Vespers

Illuminating Vespers: Jonathan Schranz, Director of Music at St George's RC Cathedral, Southwark, introduces the music of this ancient service of prayer

Vespers, from the Latin ‘vesper’ (evening) is a service of evening prayer. In Monastic communities all over the world, Vespers is sung as part of the daily rhythm of the Officium Divinum (Divine Office), a set of fixed daily services which has been revised over the years but traces its history back to the Rule of St Benedict.

The Rule of St Benedict decreed eight offices or ‘hours’, seven daytime hours and one night hour (Compline). Today, there are seven hours, three major hours and four minor hours. Vespers is one of the major hours.

Sundays and Solemnities (major feast days) have two Vespers. First Vespers is celebrated the evening before and Second Vespers on the evening of the day itself.

Vespers is often followed by the Benediction of the Blessed Sacrament, in which the Eucharist is taken from the tabernacle and placed in a monstrance on the altar to be adored by those present.

The Format of Vespers

There are spoken and sung components of Vespers. Spoken parts include a reading and, on some occasions, a homily. Sung parts include responses and antiphons, a hymn, psalms, the Magnificat and, optionally, a motet.

 

Gregorian Chant

Much of the music (e.g. the psalms and the antiphons) is sung to Gregorian Chant. Although it is named after the 6th-century Pope Gregory I, the earliest chant notation comes from the 10th century. Before this, it was transmitted orally, and so its exact origin is unknown. In its simplest form it is sung unaccompanied in unison, but many organists accompany the chant in services, particularly if supporting a congregation. Chant has its own notation with no set metre, and so its recitation is led by the text. Singers use the rhythm of the spoken words to guide their performance and learn to move from note to note ‘as one’.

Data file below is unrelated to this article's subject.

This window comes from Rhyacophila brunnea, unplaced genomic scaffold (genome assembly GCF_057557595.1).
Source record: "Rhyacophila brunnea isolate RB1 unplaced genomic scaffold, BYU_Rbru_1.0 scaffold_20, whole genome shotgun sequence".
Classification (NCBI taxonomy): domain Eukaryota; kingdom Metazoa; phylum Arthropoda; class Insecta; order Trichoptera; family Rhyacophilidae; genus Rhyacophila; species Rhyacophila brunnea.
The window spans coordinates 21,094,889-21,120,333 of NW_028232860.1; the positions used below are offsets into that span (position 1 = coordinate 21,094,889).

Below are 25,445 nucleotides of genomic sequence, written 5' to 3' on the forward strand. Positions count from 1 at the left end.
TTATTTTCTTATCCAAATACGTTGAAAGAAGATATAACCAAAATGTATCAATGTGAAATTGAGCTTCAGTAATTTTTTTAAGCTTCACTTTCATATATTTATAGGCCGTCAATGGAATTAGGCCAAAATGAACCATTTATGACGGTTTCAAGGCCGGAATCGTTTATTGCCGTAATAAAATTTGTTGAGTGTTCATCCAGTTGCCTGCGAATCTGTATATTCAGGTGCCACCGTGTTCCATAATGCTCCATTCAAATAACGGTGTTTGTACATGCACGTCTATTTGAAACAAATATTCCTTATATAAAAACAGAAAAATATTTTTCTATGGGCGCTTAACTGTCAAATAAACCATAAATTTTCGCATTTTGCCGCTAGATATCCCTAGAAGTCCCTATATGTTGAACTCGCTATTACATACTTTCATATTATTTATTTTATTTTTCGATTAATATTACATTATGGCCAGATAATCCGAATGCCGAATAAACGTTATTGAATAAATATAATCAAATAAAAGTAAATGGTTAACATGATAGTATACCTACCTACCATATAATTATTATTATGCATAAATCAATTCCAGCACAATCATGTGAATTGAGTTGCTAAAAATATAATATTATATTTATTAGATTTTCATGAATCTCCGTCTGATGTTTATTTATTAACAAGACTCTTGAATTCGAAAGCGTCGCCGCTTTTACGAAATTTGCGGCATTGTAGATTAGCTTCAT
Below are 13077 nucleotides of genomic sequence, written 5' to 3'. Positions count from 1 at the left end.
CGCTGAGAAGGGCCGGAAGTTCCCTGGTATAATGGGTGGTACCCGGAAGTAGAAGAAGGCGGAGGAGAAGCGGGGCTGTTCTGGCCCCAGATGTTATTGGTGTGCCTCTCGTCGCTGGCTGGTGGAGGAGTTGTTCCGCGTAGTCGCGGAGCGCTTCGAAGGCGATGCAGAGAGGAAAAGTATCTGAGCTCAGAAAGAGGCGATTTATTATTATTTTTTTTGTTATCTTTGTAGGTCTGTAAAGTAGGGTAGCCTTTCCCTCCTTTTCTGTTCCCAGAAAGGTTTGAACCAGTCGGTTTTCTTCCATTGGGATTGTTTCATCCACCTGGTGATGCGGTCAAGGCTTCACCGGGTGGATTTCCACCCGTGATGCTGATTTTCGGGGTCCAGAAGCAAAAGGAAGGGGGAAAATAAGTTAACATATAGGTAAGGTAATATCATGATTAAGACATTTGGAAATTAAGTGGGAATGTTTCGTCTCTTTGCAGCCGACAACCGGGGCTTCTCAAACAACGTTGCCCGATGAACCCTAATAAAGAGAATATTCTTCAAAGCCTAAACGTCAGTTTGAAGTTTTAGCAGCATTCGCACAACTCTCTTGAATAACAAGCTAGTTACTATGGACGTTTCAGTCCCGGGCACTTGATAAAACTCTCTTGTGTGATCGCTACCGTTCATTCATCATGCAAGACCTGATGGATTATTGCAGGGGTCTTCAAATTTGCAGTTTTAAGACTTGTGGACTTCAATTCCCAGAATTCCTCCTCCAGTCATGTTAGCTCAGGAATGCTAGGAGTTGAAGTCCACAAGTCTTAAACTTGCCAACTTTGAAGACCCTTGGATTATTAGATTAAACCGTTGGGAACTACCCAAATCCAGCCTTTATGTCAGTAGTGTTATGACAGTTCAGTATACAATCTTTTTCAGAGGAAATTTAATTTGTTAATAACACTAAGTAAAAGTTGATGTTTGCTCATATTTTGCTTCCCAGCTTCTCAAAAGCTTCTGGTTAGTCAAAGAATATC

Psalms

The recitation of the psalms is an integral part of sung vespers. At Vespers the psalmody consists of two psalms (or two parts of a longer psalm) and a canticle (or hymn) taken from the Epistles or the Book of Revelation. They are sung using a ‘psalm tone’, which is a pattern of notes to which the verses of the psalms are chanted.

Each verse in the psalm is divided into two. The psalm tone begins with a decorative melodic figure (the intonation), which is followed by the reciting tone – a note to which most of the syllables of the first half of the psalm are sung. The second half begins (usually) on the same reciting note and has a decorative cadential figure at the end. Subsequent verses follow the same pattern, but omit the intonation.

During Vespers, each psalm is preceded by an antiphon, which is repeated at the close of the psalm. The tone of the antiphon will often correspond to the tone to which the psalm is sung.

Psalms are not always sung to Gregorian chant and can be sung in Latin or English.

Magnificat

Preceded by the Magnificat antiphon of that day, the Magnificat is sung after the short responsory and is often the main choral setting used at Vespers. Taken from Luke’s Gospel, the Magnificat is the Song of Mary, on the occasion of her visit to her cousin Elizabeth. This is most commonly sung in Latin.

 

Motet

Motets are choral pieces which are chosen to reflect the reading or a particular time in the liturgical year. Many use antiphons or biblical texts and can be in Latin or the vernacular. Some motets are based on Gregorian Chant melodies.

Come to Vespers

While Vespers isn’t part of the weekly liturgical worship in most parishes, Catholic monasteries are excellent places to attend vespers any day of the week. The music can vary from place to place, and in many the service is sung by the monks themselves, or a smaller subset of them, rather than a dedicated choir. Many cathedrals and larger parishes also offer Vespers on a weekly, and in some cases daily, basis. Occasionally, the BBC Radio 3 Choral Evensong broadcast is actually a service of Vespers, rather than evensong.

Photographs on this page © Marcin Mazur/cbew.org.uk